The BMW X4 is essentially a sportier X3. It sits 36mm lower and the driving position is 20mm lower as well. The X4 also has a different suspension setup that makes it stiffer and sportier with a longer steering ratio - 16.4:1 compared to the X3's 17.8:1. Even though this makes the X4 feel more athletic, the X3 is smoother and handles bumps and potholes more gracefully. The X3's higher driving position also means it has better visibility. The hunchback rear styling of the X4 gives the driver an extremely limited view out the rear and side windows, reminiscent of driving the big-brother X6. Vertically gifted passengers might have a few complaints of headroom in the rear of the X4 as well. In my opinion, the X3 looks better too. Though sharing the same boxy LEGO headlights with the X4, it doesn't look like it's having an identity crisis of whether it wants be a coupe or an SUV.

 

Cargo space is another field where the X3 wins my vote. Behind the second row of seats, the X3 houses 50 L more than the X4, and with all the seats folded down, that advantage stretches up to 200 L. The X3 even wins over the 328d Touring in terms of trunk space, 60 L more behind the second row and 100 L more folded down. The differences aren't mind-blowing, but I like the comfort and certainty of knowing that I'll be able to stuff an extra suitcase or two when the time comes.

 

The interiors of both vehicles are fairly similar, something that can be said with all BMW interiors actually. The X3 and X4 are both equipped with all the baubles and features you'd expect from a luxury SUV. In fact, the quality comes so close to an X5 that it's hard to justify upgrading to one unless you want a bigger boot and that potent 50i V8 engine. The fit and finish in these two vehicles are excellent. Soft materials linger amid the plasticy panels, but it feels structured and durable. I'm not a fan of the leatherette in the X3, it's gritty and feels like touching the skin of an alligator. I would definitely recommend upgrading to full leather if that is within your price range.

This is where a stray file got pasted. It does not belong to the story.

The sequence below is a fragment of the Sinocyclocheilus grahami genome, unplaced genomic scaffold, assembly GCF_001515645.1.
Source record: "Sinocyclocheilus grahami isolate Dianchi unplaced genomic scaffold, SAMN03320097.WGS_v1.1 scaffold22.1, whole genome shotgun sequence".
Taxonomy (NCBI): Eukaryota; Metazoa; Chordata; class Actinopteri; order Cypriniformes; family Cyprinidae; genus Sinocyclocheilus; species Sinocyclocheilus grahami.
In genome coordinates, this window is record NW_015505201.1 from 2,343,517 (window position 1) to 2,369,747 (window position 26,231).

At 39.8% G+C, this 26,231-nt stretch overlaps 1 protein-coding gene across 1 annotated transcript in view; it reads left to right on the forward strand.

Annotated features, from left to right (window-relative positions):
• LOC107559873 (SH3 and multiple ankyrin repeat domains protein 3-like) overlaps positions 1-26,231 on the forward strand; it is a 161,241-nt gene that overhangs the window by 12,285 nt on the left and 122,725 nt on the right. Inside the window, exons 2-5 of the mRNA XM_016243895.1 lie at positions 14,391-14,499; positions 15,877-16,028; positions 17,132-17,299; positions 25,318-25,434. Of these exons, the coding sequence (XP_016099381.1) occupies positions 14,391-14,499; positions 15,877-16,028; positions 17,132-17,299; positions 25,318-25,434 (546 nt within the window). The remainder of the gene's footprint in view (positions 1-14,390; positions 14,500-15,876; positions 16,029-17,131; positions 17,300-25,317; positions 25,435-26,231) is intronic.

Our X3 was loaded up with many options: The Premium Package ($6000) is recommended, it includes Comfort Access, a Rear View Camera, Auto Dimming Exterior Mirrors, Park Distance Control, a Panorama Sunroof, Satin Aluminum Roof Rails, Lights Package, LED Foglights, Navigation, Sirius XM Radio, and a Harmon Kardon Sound System. We also had a Technology Package ($1600) equipped that included a High-Beam Assistant, Active Blind Spot Detection, and Lane Departure and Collision Warnings, all of which aren't necessary unless you're extremely doubtful of your skills and want the reassurance of a guardian angel. Also equipped was the ConnectedDrive Services with ARTTI Package ($500) that should only be purchased if you lack a smartphone. There are also some pampering touches such as the Manual Side Sunshades for the rear seats ($350) and a Storage Compartment ($300) that adds lashing rails and hooks in the trunk.

 

If I were to purchase an SUV, there would be three things I would look for: cargo space, comfort, and fuel-efficiency. The X3 ticks off every box, but the X4 leaves the page blank. A cramped rear seat and inferior cargo room puts the favour to the X3. Furthermore, with the lack of a diesel engine in Canada, the X4's engine options are limited. If you're in the market for a spacious, durable, and fuel-efficient German SUV, look no further than the X3 diesel. It's incredible value at $45k. Spec it out lightly and you can even keep the tag below $50k.

 



Specifications:

型号 Model: 2015 BMW X3 xDrive28d

顏色 Paint Type: Alpine White
廠方建議售價 Base Price: $45,000

試車售價 Price as Tested: $53,750
軸距 Wheelbase(mm): 2810
長闊 Length/Width/Height (mm): 4657 / 1881 / 1678

車重 Curb weight (kg): 1919
引擎 Engine: TwinPower Turbo inline-four diesel
最大馬力 Horsepower: 181 hp @ 4000 rpm
最高扭力 Torque: 280 @ 1750-2750 rpm
波箱 Transmission: 8-speed automatic
擺佈 Engine & Drive Configuration: Front engine, AWD

油耗 Fuel Consumption (City/Highway/Combined)- L/100 km: 8.6 / 6.9 / 7.9
輪胎尺碼 Tires: 245/50R18